You only live once… Right? Best to make it as filled with festivity and joy as possible. Veere Di Wedding embraces the hollow yet strangely satisfying rituals (for some) of hedonistic living in Delhi’s upper class business community (the kind that Sonam Kapoor has married into) with a rush of fervour that leaves the audience breathless.
The director quickly introduces us to the four childhood friends who grow up into designer glory by the time we settle down in our seats with our popcorn. Then the revelry never stops.
But wait, it’s not only about four frocked friends frolicking in froth. There is a secreted sorrow in all of this celebration. Kareena playing Kalindi the quietest, saddest, most confused and the most elegant of the four protagonists, has a distant far-away look in her eyes throughout the film.
This could either be Kalindi’s aching regret for missing out on a normal family life (her beloved mom passed away and her dad married a giggly airhead played by the wonderful Ekavali Khanna). Or it could just be Kareena wondering if Taimur has had his Cerelac.
This is a bright, bubbly, bouncy film which marvelously harnesses its actor’s actual energy into the characters.
The very talented Swara Bhasker as Sakshi is a foul-mouthed, ill-tempered, almost-divorcee splurging on her wealthy parents’ money while they sit and watch her wedding video wondering where they went wrong. Swara’s Anarkali Of Arrah effortlessly gets into Gucci.
Then there is the almost-unknown Shikha Talsania playing a young obsessive mother married to an understanding compassionate Australian (played by Edward Sonnenblick, the guy in Firangi whom Kapil Sharma kicked). Shikha’s comic timing has to be seen to be believed. Bollywood embraces the other-ness of glamour. And that’s good news for actors like Shikha.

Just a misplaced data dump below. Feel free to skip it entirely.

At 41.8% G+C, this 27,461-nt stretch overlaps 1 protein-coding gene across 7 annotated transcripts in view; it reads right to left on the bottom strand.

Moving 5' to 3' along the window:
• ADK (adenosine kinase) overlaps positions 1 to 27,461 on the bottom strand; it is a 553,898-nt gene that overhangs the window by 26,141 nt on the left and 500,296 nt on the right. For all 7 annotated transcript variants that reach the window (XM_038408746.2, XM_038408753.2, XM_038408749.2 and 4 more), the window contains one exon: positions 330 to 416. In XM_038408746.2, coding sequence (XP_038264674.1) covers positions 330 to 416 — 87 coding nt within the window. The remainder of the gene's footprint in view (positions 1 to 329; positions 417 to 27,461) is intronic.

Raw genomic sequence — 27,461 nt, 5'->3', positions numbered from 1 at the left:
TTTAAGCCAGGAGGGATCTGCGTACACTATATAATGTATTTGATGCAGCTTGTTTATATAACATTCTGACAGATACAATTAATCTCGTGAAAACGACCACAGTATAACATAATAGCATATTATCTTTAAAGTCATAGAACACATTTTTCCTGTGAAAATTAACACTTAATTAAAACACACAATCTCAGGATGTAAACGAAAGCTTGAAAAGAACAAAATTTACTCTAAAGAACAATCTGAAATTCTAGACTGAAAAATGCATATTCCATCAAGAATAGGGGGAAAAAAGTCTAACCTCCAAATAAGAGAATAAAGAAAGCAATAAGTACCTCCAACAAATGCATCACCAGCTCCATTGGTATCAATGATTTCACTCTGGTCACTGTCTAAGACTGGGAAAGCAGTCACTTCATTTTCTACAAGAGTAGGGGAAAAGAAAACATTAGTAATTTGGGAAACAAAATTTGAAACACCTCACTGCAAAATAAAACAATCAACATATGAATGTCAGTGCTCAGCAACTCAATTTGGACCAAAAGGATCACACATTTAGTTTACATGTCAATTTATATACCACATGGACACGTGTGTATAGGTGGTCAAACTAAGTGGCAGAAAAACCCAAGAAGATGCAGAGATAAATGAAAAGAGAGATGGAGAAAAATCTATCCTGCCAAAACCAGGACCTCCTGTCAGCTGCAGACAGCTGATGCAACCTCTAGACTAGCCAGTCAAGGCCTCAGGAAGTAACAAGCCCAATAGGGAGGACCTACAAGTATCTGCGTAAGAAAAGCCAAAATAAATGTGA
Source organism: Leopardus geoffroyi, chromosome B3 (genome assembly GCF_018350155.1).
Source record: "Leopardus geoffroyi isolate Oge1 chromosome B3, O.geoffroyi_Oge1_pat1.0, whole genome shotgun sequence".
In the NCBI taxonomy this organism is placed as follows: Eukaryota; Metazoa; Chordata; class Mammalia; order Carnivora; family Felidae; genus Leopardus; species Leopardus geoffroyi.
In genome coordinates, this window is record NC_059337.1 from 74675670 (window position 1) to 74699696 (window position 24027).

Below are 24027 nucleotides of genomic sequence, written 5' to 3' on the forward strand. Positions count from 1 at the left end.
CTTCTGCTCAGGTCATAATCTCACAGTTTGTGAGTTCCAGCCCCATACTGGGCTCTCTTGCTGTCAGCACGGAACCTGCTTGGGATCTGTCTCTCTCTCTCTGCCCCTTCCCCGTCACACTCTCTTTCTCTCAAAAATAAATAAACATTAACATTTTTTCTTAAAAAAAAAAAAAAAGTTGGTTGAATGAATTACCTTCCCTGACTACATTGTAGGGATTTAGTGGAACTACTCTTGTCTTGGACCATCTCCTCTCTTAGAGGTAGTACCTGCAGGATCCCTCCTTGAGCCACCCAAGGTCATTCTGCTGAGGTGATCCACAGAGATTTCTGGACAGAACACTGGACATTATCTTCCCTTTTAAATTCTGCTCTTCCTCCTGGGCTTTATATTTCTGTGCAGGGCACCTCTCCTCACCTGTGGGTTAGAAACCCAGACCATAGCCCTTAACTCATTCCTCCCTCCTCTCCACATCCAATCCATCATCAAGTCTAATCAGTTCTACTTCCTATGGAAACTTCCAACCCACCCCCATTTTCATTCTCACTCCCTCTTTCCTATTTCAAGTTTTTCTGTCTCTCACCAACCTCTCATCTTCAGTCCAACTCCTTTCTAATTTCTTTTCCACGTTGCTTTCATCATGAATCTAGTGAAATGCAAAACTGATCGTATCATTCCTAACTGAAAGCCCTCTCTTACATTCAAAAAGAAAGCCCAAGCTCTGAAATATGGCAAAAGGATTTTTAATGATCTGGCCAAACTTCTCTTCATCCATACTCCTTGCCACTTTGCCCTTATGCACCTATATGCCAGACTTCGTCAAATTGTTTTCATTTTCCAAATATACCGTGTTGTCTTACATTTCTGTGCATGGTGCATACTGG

Sonam Kapoor, looking like a million bucks, plays the hoity-toity prudish divorce lawyer looking for some man-action in her parched life. Sonam’s Avni is arid, waiting to be married. Her encounter with a spot of lust with a prospective groom is outrageously funny. Sonam is in a splendid form filling that fancy clutch-bag with real emotions. Not easy to do.
Blessedly, the men in this chick flick (for the want of a better genre description) are not all seen to be chauvinistic idiots. Some of them are actually quite interesting. The nameless guy who follows (stalks?) Sonam’s Avni to every noisy function and even gets her into bed (and even gives her her first big ‘O’, we are told) is so loud and cheesy, he is a scream.
Imagine if the drunk Kajol in “Dilwale Dulhaniya Le Jayenge” had actually woken up in Shah Rukh Khan’s bed after a night of pleasurable sex. Sonam’s Avni in Veere Di Wedding is in that position.
Under the glaring light of pleasure, there is a dark sorrow. Regret runs deep in the bowels of the bacchanalia. Though outwardly every character is constantly partying, the hollowness of their existence is felt in throbbing threads of anger and regret. Some of the actors, so busy having a good time, fail to express the tangled mess of troubled unresolved issues that the brilliant script raises.
Veere Di Wedding makes us forgive the failures. These are people who don’t seem to take themselves seriously. There is laughter and sunshine, and who are we to complain about the constant noise of partying floating in from their plush homes?
Kareena’s gay uncle (played by Vivek Mushran) and his live-in partner are concessions to tokenism that needed more fleshing out. But the narrative is too restless and anxious, too impatient to move to the next level of fun, only to rip the revelry at the seams.
This film is great fun to watch. The quartet of gorgeous women are more entertaining than the guys in Dil Chahta Hai. One of whom had famously said, “You can’t improve on perfection”.
True, but you can do a helluva lot with imperfection. Specially if you have the wealth to play around with to hide your ongoing bouts of gaffes and faux pas. Veere Di Wedding is one helluva joyride, a designer’s delight and yet not quite the air-headed experience it loudly proclaims itself to be.
By Subhash K. Jha